See, I actually see Whitman as a bit of a poster/whipping boy for what I'm talking about. Whitman was an occasionally brilliant, but more often long-winded, poet who would have done well to focus more on the individual poem than on his life-long project. Just because it was of paramount importance to him doesn't mean I have to agree. As a book, Leaves of Grass is practically unreadable. Hands up: how many people have actually read it cover to cover (anyone who had to for a course doesn't count). Now, of those who read it all, how many would recommend the undertaking to others? I have no shame in admitting that I could only get about halfway thru. It's long and monotonous. Far better to read a well-edited selection of his best poems. "When Lilacs Last in the Dooryard Bloomed" is a way better argument for keeping Walt in the canon than Leaves of Grass is, as academically interesting as his project--which, by the way, is the antithesis of an ordered, unified book; that whole containing multitudes thing-- undoubtedly is.

Anyhoo, I'm not calling for a moratorium on thematically unified books. Everyone has his or her own way of working and I can't presume to say that one way is right and another wrong. I'd just like to see a more widespread acknowledgment on the part of our cultural institutions that there's more than one valid way to go about one's business as a writer of poems. Or poetry. Or whatever.

Tuesday, September 22, 2009

First review for Track & Trace

The book's not off the press yet, but there's an advance review of Track & Trace in the new issue of Quill & Quire, courtesy of Fraser Sutherland:

Born on Prince Edward Island, currently based in Halifax, frequent Q&Q contributor Zachariah Wells is a Maritime poet of direct speech and muscular lexicon, both of which can be counted among the legacies of fellow Maritimer Alden Nowlan. However, Wells boasts more cosmopolitan affiliations than Nowlan did: he takes his book's epigraph from Ivan Klima, and recasts poems by Rilke and the baroque sonneteer Jean-Baptiste Chassignet.

Since Wells works for Via Rail, one might supppose that the track in his title alludes to the transcontinental routes he travels. But this is no railroader's verse: he is interested in the tracks we follow and the traces we leave. Such abstract concerns are conveyed with admirable, if sometimes too effortful, exactness. In "Slugs," the titular creatures are "creeping beads / of cool snot"; in "Briar Patch," ploughing a cane thicket, the poet's father "John-Deered the patch." Sometimes he leans a little too heavily on line breaks, creating a stuttering effect, as in "The Pond," in which a creek is "percolating into a reek- / rich bog." On rare occasions, he succumbs to jarring metaphors, as in "Fool's Errand," in which a valley in a snowstorm is a "bowl of stirred-up curdled milk."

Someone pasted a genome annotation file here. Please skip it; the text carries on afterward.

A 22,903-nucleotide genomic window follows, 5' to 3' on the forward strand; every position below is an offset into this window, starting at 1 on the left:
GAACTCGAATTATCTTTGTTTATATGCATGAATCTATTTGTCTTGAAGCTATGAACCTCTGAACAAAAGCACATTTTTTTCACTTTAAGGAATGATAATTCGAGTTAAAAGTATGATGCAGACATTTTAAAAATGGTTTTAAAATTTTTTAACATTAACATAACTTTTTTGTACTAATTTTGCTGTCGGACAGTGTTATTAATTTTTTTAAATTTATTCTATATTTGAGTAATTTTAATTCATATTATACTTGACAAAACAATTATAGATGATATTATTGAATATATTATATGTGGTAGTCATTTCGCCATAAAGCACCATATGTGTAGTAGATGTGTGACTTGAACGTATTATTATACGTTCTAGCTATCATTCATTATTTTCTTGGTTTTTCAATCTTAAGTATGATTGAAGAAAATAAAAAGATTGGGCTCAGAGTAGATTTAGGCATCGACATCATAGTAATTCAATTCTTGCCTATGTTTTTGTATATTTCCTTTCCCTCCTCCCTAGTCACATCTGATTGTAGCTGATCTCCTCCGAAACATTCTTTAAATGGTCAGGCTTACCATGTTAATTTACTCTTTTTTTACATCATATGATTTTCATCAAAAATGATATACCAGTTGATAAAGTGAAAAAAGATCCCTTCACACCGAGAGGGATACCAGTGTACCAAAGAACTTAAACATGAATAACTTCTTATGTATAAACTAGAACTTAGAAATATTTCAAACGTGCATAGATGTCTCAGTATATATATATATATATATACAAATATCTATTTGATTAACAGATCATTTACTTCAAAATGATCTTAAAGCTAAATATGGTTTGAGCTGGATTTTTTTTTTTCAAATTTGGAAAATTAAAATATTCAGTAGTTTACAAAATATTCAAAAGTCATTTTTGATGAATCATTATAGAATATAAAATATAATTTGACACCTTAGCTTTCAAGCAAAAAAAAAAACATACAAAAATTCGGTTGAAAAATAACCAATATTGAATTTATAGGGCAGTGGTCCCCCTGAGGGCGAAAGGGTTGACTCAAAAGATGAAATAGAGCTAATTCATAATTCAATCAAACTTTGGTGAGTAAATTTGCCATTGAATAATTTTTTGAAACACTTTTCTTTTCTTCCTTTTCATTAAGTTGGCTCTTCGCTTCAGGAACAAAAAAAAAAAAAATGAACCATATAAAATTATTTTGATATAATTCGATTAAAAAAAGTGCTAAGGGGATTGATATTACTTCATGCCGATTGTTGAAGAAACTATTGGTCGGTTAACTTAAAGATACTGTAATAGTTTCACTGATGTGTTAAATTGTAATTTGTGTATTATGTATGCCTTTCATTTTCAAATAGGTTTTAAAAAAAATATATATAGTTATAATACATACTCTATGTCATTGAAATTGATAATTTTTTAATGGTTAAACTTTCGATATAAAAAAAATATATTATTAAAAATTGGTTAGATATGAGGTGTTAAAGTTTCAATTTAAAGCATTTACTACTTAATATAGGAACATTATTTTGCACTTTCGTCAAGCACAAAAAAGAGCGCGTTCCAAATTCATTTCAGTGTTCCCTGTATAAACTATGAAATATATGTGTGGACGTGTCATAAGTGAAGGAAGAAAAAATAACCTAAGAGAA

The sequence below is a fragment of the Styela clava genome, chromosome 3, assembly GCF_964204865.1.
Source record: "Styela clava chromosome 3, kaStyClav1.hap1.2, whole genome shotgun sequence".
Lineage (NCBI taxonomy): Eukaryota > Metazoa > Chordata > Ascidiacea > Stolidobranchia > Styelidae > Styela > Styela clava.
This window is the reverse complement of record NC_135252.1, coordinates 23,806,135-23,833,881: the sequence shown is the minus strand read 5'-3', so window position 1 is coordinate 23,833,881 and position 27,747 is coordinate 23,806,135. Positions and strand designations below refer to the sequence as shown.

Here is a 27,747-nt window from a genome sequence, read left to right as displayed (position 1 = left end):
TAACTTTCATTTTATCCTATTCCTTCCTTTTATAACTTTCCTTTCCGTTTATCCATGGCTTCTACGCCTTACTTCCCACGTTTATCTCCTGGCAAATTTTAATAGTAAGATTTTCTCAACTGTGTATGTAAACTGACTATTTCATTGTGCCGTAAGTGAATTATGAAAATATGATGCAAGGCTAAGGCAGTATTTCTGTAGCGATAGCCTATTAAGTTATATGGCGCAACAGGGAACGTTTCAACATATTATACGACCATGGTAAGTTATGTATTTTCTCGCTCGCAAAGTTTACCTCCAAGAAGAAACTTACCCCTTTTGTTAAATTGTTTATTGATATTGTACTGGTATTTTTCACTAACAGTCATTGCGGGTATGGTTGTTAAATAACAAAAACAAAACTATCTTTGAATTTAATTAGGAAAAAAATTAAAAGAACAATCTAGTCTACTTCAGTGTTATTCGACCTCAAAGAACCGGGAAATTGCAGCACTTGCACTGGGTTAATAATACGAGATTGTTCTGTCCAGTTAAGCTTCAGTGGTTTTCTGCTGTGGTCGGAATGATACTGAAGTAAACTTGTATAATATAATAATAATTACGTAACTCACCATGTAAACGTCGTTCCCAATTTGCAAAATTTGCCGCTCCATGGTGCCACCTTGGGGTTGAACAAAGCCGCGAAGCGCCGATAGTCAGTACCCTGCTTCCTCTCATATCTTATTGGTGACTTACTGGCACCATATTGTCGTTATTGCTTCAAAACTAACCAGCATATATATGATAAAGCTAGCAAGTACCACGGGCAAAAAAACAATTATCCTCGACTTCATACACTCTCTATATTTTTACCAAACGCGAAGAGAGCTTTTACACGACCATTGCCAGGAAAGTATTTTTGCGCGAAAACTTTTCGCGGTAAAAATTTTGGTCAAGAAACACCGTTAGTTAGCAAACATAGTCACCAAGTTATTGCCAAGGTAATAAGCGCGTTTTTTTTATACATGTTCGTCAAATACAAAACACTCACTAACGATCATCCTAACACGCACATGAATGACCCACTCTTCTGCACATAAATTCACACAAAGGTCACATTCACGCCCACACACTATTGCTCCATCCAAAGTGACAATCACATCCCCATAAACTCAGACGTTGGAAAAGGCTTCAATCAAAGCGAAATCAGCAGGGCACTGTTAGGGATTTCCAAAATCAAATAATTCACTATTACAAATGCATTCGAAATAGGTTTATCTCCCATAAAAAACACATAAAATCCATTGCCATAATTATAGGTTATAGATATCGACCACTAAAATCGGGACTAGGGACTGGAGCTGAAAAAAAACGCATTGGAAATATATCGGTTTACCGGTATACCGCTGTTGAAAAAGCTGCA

Yet, taken overall, such poems are among the most powerful in the collection, to which may be added the impressive "Dream Vision of the Flood," in which the poet, a Noah retreating to a hilltop, dreams of his island home becoming "redrawn / by water." Since PEI in winter is more or less an iceberg floating in the Gulf of St. Lawrence, it's not surprising that snow figures in many poems. Then, too, snow relates to his theme, given its ability to erase both tracks and traces.

Unashamed of end-rhymes or reworking the sonnet form, Wells also varies his work with incantation-like poems, in which line openings reiterate words or phrases like "Roads...," "Out with the...," and "It was a winter of..." Such litany-like exercises in parallelism are less successful than the poems in which variations on a theme are smoothly melded.

Even in Vancouver, Wells finds traces of his island home. Indeed, his most resonant poems reach back to the cormorants, red earth, and mussel mud of the province nicknamed "the million-acre farm."--Fraser Sutherland, whose next poetry collection, The Philosophy of As If (Bookland Press), is forthcoming in 2010.

Monday, September 21, 2009

A string of one-night stands

An interesting interview with Jason Guriel. I'm totally with him on his valuation of the single poem over the book of poetry. And it's refreshing to hear anyone champion the entertainment value of poetry.

Monday, September 7, 2009

Saturday, September 5, 2009

Deny the Devil

Deny the devil at the doorstep
Deny the devil in the grass
Deny the devil in the forceps
Deny the devil in the pass

Deny the devil in the bottle
Deny the devil in the snow
Deny the devil in the throttle
Deny the devil you don't know

Deny the devil in proteins
Deny the devil his church
Deny the devil in bluejeans
Deny the devil his perch

Deny the devil's in the details
Deny the devil his show
Deny the devil buys retail
Deny the devil you know

Tuesday, September 1, 2009